(Reuters) - Justin Thomas, hunting his third PGA Tour victory, seized a two-shot lead after the third round of the SBS Tournament of Champions in Hawaii on Saturday but has the game’s hottest player, Japan’s Hideki Matsuyama, in close pursuit.
Co-leader overnight with fellow American Ryan Moore, the long-hitting Thomas eagled the par-four 14th and finished in style with a birdie at the last, where he two-putted from just short of the green, for a six-under 67 and an 18-under total of 201.
Thomas is seeking his first PGA Tour title on U.S. soil after claiming his first two wins at the CIMB Classic in Malaysia but will have to contend with Matsuyama in Sunday’s final round at the Kapalua Resort on the island of Maui.
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Matsuyama, who has four victories in his last five starts worldwide, was alone in second place in the elite 32-man, winners-only field after firing a superb 66 that included five birdies in the last nine holes.
One factor in Thomas’ favor is that he is the only player to have beaten Matsuyama during his sizzling run of form, having triumphed by three strokes over the world number six at the CIMB Classic in October, but the young American is taking nothing for granted. "It's nice to be able to give yourself an opportunity in the first event of the New Year but there's 18 holes left and Hideki's the hottest golfer in the world right now," Thomas, 23, told Golf Channel.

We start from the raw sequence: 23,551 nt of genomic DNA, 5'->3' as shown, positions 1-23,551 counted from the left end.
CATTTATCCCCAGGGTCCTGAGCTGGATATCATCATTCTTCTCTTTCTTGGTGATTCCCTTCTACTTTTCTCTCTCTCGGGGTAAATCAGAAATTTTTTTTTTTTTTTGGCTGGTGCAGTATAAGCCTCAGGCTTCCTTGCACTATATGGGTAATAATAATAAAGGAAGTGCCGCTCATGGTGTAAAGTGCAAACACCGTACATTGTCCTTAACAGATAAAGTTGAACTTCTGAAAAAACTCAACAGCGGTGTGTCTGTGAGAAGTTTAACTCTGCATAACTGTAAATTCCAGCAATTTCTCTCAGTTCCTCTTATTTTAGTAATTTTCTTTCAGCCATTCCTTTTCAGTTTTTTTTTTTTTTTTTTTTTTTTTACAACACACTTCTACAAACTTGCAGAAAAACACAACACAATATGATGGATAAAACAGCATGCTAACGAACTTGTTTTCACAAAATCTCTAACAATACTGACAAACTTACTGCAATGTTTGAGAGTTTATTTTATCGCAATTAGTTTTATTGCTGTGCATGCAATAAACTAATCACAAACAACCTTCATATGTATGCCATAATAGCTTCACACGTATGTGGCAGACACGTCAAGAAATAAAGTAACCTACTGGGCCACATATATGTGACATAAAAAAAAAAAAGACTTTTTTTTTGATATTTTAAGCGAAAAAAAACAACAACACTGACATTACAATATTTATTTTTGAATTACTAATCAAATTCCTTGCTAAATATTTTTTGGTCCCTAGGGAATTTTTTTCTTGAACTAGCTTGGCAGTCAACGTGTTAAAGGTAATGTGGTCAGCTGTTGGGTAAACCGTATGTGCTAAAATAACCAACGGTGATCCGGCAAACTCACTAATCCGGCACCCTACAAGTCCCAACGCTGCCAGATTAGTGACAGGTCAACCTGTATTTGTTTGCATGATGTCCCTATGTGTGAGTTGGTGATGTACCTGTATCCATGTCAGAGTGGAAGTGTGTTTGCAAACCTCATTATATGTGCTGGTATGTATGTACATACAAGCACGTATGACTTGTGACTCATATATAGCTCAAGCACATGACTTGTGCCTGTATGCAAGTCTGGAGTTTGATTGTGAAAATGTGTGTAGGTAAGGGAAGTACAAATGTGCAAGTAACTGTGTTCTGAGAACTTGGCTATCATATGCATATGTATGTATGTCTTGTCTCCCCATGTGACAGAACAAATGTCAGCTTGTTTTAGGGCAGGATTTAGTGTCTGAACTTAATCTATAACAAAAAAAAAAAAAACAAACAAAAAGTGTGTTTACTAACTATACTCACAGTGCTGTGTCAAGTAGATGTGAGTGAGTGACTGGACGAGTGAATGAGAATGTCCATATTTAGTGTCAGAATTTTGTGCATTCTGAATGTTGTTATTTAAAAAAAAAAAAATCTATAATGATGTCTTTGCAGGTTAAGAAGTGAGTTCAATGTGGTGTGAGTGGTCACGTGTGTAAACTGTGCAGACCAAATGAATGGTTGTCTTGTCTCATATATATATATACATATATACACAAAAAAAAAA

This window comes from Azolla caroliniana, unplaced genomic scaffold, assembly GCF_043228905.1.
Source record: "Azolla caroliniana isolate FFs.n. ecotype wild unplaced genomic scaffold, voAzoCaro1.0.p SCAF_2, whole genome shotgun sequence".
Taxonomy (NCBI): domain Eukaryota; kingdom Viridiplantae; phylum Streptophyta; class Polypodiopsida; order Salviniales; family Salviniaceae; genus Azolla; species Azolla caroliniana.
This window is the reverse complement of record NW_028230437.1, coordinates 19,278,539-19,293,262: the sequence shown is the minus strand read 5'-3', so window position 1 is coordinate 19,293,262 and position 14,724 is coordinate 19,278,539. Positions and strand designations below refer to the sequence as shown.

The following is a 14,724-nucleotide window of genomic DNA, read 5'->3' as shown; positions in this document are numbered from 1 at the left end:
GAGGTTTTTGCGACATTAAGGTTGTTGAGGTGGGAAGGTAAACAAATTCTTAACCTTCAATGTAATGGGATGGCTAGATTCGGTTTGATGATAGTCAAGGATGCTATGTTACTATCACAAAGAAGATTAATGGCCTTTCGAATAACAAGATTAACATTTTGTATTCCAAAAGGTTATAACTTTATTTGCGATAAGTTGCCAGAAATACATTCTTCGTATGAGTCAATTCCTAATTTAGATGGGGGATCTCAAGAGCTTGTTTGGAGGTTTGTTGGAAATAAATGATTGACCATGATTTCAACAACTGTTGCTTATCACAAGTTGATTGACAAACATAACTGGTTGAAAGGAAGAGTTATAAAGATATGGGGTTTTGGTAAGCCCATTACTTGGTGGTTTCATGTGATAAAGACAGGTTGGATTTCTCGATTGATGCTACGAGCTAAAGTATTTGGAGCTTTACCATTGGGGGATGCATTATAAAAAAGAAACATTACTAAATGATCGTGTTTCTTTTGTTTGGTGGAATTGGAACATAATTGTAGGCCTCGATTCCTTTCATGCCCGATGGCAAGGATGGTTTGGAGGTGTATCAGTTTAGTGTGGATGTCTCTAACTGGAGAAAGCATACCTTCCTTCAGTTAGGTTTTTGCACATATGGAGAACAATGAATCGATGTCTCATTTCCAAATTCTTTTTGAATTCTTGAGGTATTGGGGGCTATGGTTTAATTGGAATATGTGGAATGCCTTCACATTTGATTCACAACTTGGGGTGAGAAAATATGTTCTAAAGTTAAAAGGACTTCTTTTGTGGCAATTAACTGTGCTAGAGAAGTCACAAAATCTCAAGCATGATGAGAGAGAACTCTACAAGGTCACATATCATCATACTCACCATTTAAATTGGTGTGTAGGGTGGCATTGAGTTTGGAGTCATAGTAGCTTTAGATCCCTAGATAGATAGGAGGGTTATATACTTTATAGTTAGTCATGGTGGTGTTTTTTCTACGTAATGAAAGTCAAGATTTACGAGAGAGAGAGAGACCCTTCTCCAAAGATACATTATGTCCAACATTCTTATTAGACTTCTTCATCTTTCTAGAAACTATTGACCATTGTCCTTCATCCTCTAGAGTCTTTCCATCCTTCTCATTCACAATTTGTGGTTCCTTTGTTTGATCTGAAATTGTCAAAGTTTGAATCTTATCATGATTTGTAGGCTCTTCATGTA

"I'm glad he had a little time off or else I wouldn't have liked my chances going into tomorrow," he said with a laugh.
Matsuyama is competing this week for the first time since he won the Tiger Woods-hosted Hero World Challenge in the Bahamas a month ago.
"But he's still obviously playing great so it's going to be a great test ... I just need to go out there and do my job," Thomas said.
Thomas broke clear of a congested leaderboard with a birdie at the par-four 12th, where he hit his second shot from 100 yards to within two feet of the flag. He then moved two strokes in front with his eagle at the 14th, reaching the green off the tee and rolling in a curling 22-footer.
Matsuyama, aiming to become the first Japanese player to win back-to-back PGA Tour titles, maintained his victory bid with birdies at the 14th, 15th and 18th to earn a pairing with Thomas in the final round.
(Reporting by Mark Lamport-Stokes in St. Augustine, Florida; Editing by Andrew Both)